Genesis 27:40 Parallel Verses [⇓ See commentary ⇓]

Genesis 27:40, NIV: "You will live by the sword and you will serve your brother. But when you grow restless, you will throw his yoke from off your neck.'"

Genesis 27:40, ESV: "By your sword you shall live, and you shall serve your brother; but when you grow restless you shall break his yoke from your neck.”"

Genesis 27:40, KJV: "And by thy sword shalt thou live, and shalt serve thy brother; and it shall come to pass when thou shalt have the dominion, that thou shalt break his yoke from off thy neck."

Genesis 27:40, NASB: "And by your sword you shall live, And you shall serve your brother; But it shall come about when you become restless, That you will break his yoke from your neck.'"

Genesis 27:40, NLT: "You will live by your sword, and you will serve your brother. But when you decide to break free, you will shake his yoke from your neck.'"

Genesis 27:40, CSB: "You will live by your sword, and you will serve your brother. But when you rebel, you will break his yoke from your neck."

What does Genesis 27:40 mean? [⇑ See verse text ⇑]

In the previous verse, Isaac began a response to Esau's request for a blessing. Only, it doesn't sound like a blessing. Isaac's original intent was to bless his older son, Esau, but the plan was overheard by the boy's mother, Rebekah (Genesis 27:1–6). She and Jacob pulled off a scam to impersonate Esau, fooling the elderly and blind Isaac into blessing the wrong son (Genesis 27:15–7). Both mother and father are motivated by blatant favoritism (Genesis 25:28). In Isaac's case, this meant that his blessing bestowed almost total dominance and success of one son over the other (Genesis 27:27–29). While Esau hopes to gain something—anything—from his father, Isaac has left nothing positive to grant now that he has been fooled.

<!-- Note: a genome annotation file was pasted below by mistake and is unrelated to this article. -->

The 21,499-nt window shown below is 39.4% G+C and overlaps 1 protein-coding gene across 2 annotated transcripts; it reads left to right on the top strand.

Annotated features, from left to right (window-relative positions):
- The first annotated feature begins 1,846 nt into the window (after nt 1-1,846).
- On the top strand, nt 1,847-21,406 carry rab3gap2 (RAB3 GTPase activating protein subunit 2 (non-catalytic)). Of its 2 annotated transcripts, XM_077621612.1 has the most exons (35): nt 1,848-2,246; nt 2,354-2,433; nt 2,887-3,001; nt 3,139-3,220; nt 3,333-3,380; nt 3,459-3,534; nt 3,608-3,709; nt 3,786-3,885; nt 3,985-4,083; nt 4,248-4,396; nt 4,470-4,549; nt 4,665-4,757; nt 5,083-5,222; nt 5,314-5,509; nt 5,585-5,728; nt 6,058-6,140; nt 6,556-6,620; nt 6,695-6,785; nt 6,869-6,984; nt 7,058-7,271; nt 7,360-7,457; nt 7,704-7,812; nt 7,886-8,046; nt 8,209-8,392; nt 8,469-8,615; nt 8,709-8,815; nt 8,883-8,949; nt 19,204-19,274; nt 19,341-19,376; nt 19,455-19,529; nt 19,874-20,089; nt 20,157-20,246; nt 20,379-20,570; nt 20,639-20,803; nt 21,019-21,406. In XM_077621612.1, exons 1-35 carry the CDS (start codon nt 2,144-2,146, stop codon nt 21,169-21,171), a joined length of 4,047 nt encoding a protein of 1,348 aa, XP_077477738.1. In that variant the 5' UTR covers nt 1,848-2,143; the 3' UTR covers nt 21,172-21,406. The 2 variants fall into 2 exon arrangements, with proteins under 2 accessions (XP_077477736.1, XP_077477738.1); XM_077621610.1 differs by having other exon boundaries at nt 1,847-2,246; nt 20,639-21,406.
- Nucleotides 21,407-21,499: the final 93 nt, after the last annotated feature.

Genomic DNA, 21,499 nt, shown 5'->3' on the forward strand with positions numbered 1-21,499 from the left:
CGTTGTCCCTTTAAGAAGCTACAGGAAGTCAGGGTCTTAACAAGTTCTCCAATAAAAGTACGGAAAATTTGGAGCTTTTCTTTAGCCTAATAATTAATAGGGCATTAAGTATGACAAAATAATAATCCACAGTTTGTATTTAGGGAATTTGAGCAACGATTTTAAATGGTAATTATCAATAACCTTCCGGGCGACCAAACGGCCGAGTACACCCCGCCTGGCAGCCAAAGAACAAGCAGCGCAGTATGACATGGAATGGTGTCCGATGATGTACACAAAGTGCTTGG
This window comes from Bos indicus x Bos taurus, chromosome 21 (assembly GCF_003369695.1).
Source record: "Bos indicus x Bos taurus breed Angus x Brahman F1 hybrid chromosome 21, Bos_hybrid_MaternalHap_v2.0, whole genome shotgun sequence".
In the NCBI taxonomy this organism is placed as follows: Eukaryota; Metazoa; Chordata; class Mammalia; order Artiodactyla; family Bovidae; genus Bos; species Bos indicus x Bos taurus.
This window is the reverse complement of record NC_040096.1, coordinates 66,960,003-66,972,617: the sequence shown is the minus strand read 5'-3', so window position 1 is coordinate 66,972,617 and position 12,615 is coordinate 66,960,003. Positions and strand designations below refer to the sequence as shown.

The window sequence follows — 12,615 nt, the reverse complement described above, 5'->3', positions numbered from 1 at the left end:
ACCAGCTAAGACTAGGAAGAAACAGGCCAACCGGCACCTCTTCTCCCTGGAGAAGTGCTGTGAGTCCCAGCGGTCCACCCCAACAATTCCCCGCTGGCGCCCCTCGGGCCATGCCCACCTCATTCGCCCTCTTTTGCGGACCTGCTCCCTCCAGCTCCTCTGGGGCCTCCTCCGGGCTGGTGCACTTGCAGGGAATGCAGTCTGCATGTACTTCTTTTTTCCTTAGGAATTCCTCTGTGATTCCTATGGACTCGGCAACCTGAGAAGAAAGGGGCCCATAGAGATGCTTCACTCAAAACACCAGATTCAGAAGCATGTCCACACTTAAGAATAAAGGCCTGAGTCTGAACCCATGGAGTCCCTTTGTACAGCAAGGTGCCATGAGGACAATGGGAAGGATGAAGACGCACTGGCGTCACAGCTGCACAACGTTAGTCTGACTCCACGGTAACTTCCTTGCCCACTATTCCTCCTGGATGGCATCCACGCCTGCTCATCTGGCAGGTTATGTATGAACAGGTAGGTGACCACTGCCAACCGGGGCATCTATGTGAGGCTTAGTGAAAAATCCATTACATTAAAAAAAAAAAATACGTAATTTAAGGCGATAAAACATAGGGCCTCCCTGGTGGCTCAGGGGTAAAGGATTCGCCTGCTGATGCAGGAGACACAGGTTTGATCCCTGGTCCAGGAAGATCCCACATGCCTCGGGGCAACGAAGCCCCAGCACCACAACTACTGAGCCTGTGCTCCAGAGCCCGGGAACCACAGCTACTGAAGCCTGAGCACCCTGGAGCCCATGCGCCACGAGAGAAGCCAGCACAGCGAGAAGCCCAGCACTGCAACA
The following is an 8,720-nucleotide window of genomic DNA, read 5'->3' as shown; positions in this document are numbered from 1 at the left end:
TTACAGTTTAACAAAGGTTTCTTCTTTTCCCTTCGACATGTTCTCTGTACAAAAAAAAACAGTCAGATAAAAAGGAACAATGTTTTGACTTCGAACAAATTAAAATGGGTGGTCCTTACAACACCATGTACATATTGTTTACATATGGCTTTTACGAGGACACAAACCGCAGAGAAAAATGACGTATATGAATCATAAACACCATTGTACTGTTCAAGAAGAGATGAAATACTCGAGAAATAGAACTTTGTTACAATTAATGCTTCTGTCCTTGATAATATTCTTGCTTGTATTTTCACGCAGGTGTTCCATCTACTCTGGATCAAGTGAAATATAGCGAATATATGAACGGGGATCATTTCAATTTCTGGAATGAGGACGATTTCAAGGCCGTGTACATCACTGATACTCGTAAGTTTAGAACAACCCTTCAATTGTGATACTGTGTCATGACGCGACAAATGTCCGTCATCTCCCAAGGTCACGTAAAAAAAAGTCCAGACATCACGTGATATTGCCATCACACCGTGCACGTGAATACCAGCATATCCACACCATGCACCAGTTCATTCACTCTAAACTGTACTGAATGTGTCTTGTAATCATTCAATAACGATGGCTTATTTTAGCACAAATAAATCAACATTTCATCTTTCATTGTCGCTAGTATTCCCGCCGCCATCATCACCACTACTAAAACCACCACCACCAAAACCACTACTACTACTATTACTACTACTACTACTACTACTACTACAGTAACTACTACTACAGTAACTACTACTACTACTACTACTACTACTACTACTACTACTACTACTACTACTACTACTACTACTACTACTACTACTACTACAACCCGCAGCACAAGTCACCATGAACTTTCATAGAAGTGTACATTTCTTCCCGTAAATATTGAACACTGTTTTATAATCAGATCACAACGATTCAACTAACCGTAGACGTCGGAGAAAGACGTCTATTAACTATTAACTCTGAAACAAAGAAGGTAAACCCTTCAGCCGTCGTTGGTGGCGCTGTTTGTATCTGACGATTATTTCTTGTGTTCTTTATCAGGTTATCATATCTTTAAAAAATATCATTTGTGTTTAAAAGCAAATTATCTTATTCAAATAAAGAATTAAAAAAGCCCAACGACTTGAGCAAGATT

Instead, Isaac has described the life of a nomad wandering the desolate places of the earth away from the dew of heaven and the fat of the land. Isaac continues here by predicting that Esau will live by the sword and serve his brother. One day, though, he will grow restless and break free of Jacob's rule.

The offspring of Jacob and Esau will clearly fulfill these prophesies. Esau's descendants became the Edomites, a violent and warring people who did in fact serve Israel under David's rule only to break free and take their revenge (2 Kings 8:20–22). The eventual doom of these people is predicted in the brief book of Obadiah.